More details on Air Canada's low-cost carrier plan

Air Canada planes. (QMI Agency file photo)

Air Canada planes. (QMI Agency file photo)

REUTERS

, Last Updated: 4:35 PM ET

Air Canada will operate its planned low-cost airline as a wholly owned unit with its own management team, the company’s chief financial officer said on Wednesday.

Speaking at a CIBC investor conference in Montreal, Michael Rousseau said Air Canada would reveal more details of the ramp-up, including the branding, of the new discount carrier in the next couple of weeks.

Air Canada, Canada’s biggest airline, last month said it would start up a low-cost airline in 2013 to fly to holiday destinations in North America, the Caribbean and Europe, slowly ramping up over time to a 50-aircraft operation.

The loss-making carrier has touted a low-cost division as a way to cut its high costs and boost revenue and market share after years of stagnation.

Details about the structure of the new airline have been sparse, giving rise to speculation that Air Canada could bring in a foreign airline or financial player as a partner.

Air Canada has taken “a lot of time and energy” to study different low-cost models, which have exploded in the airline industry globally, and usually take the form of a wholly owned or partnership structure, Rousseau said. “The model will be 100 percent (owned), separate leadership,” he said. “It will have a separate management group because we want to ensure that we maintain the low-cost mentality.”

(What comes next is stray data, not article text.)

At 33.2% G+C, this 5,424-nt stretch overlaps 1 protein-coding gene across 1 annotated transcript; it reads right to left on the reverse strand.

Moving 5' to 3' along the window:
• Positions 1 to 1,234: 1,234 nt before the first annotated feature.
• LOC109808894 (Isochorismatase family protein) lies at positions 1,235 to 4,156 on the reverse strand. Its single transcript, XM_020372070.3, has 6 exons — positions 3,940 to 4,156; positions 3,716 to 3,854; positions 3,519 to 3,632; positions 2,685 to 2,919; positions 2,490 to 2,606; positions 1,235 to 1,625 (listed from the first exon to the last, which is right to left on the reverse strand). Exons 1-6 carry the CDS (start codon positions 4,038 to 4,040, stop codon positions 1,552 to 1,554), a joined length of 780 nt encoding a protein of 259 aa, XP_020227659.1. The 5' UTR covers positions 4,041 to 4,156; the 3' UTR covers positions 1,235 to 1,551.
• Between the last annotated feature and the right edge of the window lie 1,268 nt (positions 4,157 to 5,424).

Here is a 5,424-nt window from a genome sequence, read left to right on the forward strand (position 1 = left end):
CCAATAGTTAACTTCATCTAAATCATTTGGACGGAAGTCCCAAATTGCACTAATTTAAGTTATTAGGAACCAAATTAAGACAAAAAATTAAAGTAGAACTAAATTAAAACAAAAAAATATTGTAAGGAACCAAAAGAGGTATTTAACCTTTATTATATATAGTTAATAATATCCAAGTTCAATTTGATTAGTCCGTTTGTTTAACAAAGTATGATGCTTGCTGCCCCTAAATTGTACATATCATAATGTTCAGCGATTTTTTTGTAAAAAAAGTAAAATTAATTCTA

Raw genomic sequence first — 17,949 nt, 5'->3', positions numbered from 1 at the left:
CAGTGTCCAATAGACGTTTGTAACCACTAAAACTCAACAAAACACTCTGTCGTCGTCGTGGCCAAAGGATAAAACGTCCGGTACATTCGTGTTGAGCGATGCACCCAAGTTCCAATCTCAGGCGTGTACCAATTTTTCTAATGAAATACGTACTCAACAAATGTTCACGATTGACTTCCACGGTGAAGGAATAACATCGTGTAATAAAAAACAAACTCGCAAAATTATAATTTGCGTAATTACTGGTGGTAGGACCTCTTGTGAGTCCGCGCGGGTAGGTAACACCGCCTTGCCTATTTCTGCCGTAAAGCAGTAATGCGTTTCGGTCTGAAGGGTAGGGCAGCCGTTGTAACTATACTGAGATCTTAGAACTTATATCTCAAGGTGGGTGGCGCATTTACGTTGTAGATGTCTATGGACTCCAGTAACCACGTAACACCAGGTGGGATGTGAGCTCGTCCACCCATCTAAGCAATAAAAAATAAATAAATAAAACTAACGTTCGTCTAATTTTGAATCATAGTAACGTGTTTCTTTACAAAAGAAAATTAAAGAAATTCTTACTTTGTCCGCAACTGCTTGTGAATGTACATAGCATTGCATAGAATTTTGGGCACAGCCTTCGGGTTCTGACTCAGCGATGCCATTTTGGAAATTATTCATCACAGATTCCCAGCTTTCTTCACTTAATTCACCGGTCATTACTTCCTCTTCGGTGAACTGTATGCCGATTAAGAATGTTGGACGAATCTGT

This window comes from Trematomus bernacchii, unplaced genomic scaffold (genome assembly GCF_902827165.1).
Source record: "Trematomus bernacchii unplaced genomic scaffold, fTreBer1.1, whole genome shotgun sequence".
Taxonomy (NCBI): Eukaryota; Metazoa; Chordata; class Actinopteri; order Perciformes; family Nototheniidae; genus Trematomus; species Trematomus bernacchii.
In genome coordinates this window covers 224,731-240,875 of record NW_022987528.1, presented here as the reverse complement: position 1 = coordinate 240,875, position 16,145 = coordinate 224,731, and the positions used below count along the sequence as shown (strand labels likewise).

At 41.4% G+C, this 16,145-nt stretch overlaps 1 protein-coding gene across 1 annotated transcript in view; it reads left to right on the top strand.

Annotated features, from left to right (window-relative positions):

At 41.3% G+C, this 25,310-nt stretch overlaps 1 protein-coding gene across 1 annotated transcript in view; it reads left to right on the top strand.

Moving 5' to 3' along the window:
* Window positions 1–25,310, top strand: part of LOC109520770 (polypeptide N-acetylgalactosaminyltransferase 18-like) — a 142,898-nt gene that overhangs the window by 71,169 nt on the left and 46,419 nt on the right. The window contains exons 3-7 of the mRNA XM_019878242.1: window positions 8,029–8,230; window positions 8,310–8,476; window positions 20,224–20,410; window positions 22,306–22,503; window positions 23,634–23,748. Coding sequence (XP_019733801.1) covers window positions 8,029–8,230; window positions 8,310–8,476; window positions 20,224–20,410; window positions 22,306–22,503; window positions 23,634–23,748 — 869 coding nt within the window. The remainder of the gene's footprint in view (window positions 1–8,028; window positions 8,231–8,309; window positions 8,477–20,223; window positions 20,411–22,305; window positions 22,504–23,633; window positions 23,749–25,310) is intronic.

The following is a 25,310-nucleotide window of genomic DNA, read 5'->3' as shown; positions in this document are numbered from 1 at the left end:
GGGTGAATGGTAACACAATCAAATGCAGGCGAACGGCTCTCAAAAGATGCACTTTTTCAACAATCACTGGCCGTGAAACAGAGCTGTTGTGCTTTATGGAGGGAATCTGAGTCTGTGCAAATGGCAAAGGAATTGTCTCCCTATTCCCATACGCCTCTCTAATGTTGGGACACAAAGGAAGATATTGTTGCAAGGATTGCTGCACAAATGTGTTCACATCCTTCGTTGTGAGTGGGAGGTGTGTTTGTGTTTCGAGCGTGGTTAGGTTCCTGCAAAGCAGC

Repeating comments along the lines of those made by Air Canada Chief Executive Calin Rovinescu last month, Rousseau said it would take several years for the discount carrier to ramp up to 50 planes.

The new airline “will not have a material impact in 2013,” he said.

Some of Air Canada’s current flights to holiday destinations in the Caribbean and the United States will “flip” to the discount airline as they don’t make as much money inside the mainline carrier as Air Canada would like, Rousseau said.

Air Canada’s discount airline plan was a non-starter until late July when a federal arbitrator imposed a new labor agreement on its pilots. They had opposed the start-up, which will pay pilots less than they earn at the mainline carrier.

 


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